Keeping up on the latest innovations in the construction industry is something clients of builders perhaps expect of the contractors and companies they hire to do residential and commercial jobs.
Hundreds of those individuals, representing trades of all kinds and companies small to large from Greater Victoria and the Lower Island, were on hand at Eagle Ridge Arena checking out the latest and greatest tools, applications and more at a vendor fair staged last week by Slegg Building Materials.
It was a chance to listen to presentations, have conversations with manufacturers’ reps and pick their brains about challenges they’ve encountered on the jobsite.
“It’s nice to get out and just casually walk around, have a good look and ask questions that your salesman usually can’t answer for you and get it directly from the manufacturer, said Peter Yoon, whose Nanaimo company, Mainframe Construction, does foundation and framing work.
“I’m happy to see all the suppliers are listening to us and adapting their products for what we’ve encountered in the field,” he added.
With the construction industry extremely busy on the West Shore and the rest of the south Island, the need to stay connected with the people doing the building is critical, said Steve Nichols, Slegg’s Langford-based marketing manager.
Inviting 65 vendors to spotlight new products for trades professionals – not to mention providing a hearty lunch and beverages – is a way to not only thank them for their business but help keep them abreast of new technologies, he said.
“Our bread and butter for Slegg Building Materials is the professional contractor, so that’s primarily what we’re trying to give back to the community; we’re trying promote local businesses, local growth, local construction.”
Visitors to the fair, most of whom dropped by in between jobs or on their lunch breaks, could be seen wandering the aisles with goodie bags and other items handed out by the vendors. While the swag was appreciated, the product knowledge was perhaps more so.
At the Milwaukee Electric Tools booth, visitors heard about a new product line called One-Key, a cloud-based program that enables the operator to program a power tool to specific requirements. Milwaukee’s IC Field sales director, Glen Visser, said the technology is the next innovation from a 92-year-old company that built its reputation creating tools for electricians and plumbers and has moved from corded products to a mostly cordless product line.
“We’ve seen a lot of eyes widen when they realize the ability to take technology that we all carry in our pockets and have for a number of years,” he said. “To now be able to have an impact on how we deliver more efficiency on the jobsite, guys are having their ‘a-ha moment.’”
Builders in fence and deck businesses were interested to hear more about an environmentally friendly brand of pressure-treated wood that has revolutionized the industry since arriving in Ontario about four years ago and has been marketed on the Island by Slegg’s since January.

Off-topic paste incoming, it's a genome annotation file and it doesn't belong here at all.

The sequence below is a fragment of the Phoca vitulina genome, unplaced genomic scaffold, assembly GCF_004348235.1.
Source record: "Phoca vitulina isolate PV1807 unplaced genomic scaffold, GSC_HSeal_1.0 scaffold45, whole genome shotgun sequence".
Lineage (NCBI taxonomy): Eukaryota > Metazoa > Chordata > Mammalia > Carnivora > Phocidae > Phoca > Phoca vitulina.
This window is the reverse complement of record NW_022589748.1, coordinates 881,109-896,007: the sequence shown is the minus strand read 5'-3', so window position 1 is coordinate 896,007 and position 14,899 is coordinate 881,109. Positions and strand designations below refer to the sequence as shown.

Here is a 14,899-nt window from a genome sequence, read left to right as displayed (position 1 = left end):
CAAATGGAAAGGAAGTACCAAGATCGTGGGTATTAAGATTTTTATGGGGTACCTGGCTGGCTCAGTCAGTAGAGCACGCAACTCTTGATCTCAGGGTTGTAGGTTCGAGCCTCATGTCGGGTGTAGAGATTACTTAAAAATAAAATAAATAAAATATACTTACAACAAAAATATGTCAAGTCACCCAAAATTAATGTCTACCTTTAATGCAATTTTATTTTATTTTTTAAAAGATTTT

Micro-Pro Sienna remains rather new to many builders, said Brad Burmeister of Timber Specialties, which markets the preservative in Canada. “This is the first year out, so there’s a lot of tire-kicking,” he said of the reactions at the show. “The questions are, ‘what is it?’”
Jay Secord, whose company, CanWel, pre-treats the lumber before selling it to the building supply company, said the market is gradually changing to where end users are asking for more of a natural look for structures like fences and decks, rather than staining them after the fact.
“A couple of common questions being asked today are ‘what will this do to my fasteners?’” he said. With the solvents removed, the product has proven to be non-corrosive to fasteners, he added, making it a good long-term option.
While Secord said Slegg’s has “hit it out of the park” by successfully marketing MicroPro Sienna, Nichols said the renaming of his company reflects its expansion into many other product lines.
“Part of the reason we changed our name from Slegg Lumber to Slegg Building Materials is because we’ve moved far past the lumber industry,” he said. “Today we’re showcasing everything that we have as far as building materials goes. It’s everything that a builder needs from the ground up.”
Q: WHAT SHOULD I THINK ABOUT BEFORE DOING A HOME RENOVATION JOB?
Don’t buy cheap materials, you often get what you pay for and this could cost you more down the line. If you can’t afford to do the renovation, consider waiting.
Always use the proper tools. Even when there may appear to be a work around, or a similar tool may appear to be a stop-gap solution, using the wrong tool for the job can not only cause harm to the tool and the job, it can cause harm to you.
Be careful to consider your choices and don’t get sucked into what may be vogue or trendy right now. Consider choices that fit with the rest of the home and that will stand the test of time.
Do your homework. Do as much research as possible before you think about touching your house. The old adage of ‘measure twice, cut once,’ always applies. Spending time in the planning process will save you both time and money during the renovations.
Last but not least, don’t forget about safety. The most important tools you have may be the least expensive to buy. Protect your eyes with goggles, your ears with ear plugs, hands with gloves and feet with a pair of boots.
GREATER VICTORIA MARKET UPDATE » MONTH TO DATE JUNE 20/16 COURTESY VICTORIA REAL ESTATE BOARD
» 725/910 — NET UNCONDITIONAL SALES / TOTAL, JUNE 2015
» 853/1,346 — NEW LISTINGS / TOTAL, JUNE 2015
» 2,340/4,003 — ACTIVE RESIDENTIAL LISTINGS / TOTAL, JUNE 2015